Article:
Director Profile – Daniël Bakker

Young director Daniel offers an insight into his creative upbringing and penchant for coming-of-age dramas

With his 22nd birthday just passed (and wilfully not celebrated), Daniël Bakker is the youngest in our director’s roster – but you would never have guessed. Despite his graduation film being premiered by Nowness and his recent admission to the prestigious Dutch Film Academy, Daniël’s humility remains unwavering. We touched base with him to learn more about his passion for raw narratives, his love of music and everything in between.


You’re the youngest director represented by Mr.Frank. How old are you exactly?

I just turned 22. I didn’t do much to celebrate, though. I’m not really into birthdays – I have a fear of getting older.


How did you end up getting into film?

I was never very academic, so high school was a bit of a struggle. I decided to go to film school when I was 16 and I learned so much there. The teaching was more focused on the technical side of film, though - camera technique, editing etc. - rather than on directing or writing screenplays.

I was really close to continuing with my studies at high school for another two years because that’s what all of my friends were doing. Then my dad turned to me one day and just said, “Daniel, you fucking hate school. Why not do something you love instead?” And that was that!

It’s quite funny really. I was actually drinking some beers with a childhood friend of mine the other day in Oosterpark, and we got chatting about the different paths we ended up taking and what might have influenced our decisions. I think, because I wasn’t very academic, I chose to focus instead on my genuine skills and interests – the more creative stuff.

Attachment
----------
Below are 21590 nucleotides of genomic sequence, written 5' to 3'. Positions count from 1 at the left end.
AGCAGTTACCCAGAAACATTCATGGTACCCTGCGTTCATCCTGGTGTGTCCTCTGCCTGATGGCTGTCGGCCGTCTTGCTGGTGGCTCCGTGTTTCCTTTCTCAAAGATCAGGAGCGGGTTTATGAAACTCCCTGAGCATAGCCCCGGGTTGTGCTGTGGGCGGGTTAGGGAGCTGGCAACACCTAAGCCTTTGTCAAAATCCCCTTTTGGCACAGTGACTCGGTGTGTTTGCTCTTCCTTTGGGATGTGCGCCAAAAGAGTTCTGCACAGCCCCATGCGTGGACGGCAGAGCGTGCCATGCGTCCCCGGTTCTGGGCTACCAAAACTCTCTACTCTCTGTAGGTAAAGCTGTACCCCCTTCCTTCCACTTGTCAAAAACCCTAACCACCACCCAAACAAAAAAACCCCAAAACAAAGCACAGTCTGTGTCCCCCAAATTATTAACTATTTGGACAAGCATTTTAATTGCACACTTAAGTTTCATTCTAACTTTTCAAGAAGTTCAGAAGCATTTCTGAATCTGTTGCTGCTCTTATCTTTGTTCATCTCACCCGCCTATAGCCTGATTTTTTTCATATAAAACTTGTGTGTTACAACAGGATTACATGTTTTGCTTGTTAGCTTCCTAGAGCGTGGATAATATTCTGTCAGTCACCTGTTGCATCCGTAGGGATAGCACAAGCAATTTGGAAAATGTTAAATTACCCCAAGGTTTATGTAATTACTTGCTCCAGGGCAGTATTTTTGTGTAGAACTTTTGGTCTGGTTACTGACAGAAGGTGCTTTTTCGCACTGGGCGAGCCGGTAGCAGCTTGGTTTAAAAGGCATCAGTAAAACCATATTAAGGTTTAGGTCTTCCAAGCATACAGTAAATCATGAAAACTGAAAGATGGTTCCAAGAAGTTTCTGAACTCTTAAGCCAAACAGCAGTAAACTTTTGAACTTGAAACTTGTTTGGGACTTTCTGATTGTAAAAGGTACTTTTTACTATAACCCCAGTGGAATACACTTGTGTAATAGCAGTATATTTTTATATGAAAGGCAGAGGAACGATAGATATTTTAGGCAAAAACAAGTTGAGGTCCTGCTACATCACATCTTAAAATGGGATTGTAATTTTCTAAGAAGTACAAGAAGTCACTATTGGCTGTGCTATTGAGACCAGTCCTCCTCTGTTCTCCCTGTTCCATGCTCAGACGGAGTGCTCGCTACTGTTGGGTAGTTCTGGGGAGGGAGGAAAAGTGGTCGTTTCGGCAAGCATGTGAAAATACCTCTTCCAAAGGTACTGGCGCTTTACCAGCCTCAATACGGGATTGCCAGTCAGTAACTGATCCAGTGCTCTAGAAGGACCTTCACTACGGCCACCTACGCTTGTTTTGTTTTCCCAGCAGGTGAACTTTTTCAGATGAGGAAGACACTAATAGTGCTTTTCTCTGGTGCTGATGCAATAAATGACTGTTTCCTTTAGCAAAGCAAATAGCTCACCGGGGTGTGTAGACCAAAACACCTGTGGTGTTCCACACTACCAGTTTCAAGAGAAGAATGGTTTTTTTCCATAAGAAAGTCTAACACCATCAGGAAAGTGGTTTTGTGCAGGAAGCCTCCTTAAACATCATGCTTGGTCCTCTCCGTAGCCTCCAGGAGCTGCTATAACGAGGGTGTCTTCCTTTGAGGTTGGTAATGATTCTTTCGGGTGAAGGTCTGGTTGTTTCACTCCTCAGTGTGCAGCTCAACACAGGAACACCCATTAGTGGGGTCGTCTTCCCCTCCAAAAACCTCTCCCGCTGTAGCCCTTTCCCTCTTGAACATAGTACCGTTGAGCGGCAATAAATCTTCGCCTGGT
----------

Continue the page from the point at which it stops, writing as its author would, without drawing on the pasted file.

Were you pursuing your more creative side even when you were at high school?

Yes, always. My mum is an artist and she really pushed me towards drawing, writing stories and just generally being creative.

I’m not sure if it’s what led me to become a director but when I was around 11 years old, I would often borrow my mum’s camcorder and make homemade videos with my friends. I found it really fun to experiment.


Why do you think high school wasn’t the right path for you?

I’m not a very quick learner when it comes to academia. I have both dyslexia and dyspraxia, but I try not to use that as an excuse! I think it’s more because I didn’t find the subjects very interesting at school. Learning about film is a whole different ball game – I can dive straight into it and absorb all the information with ease.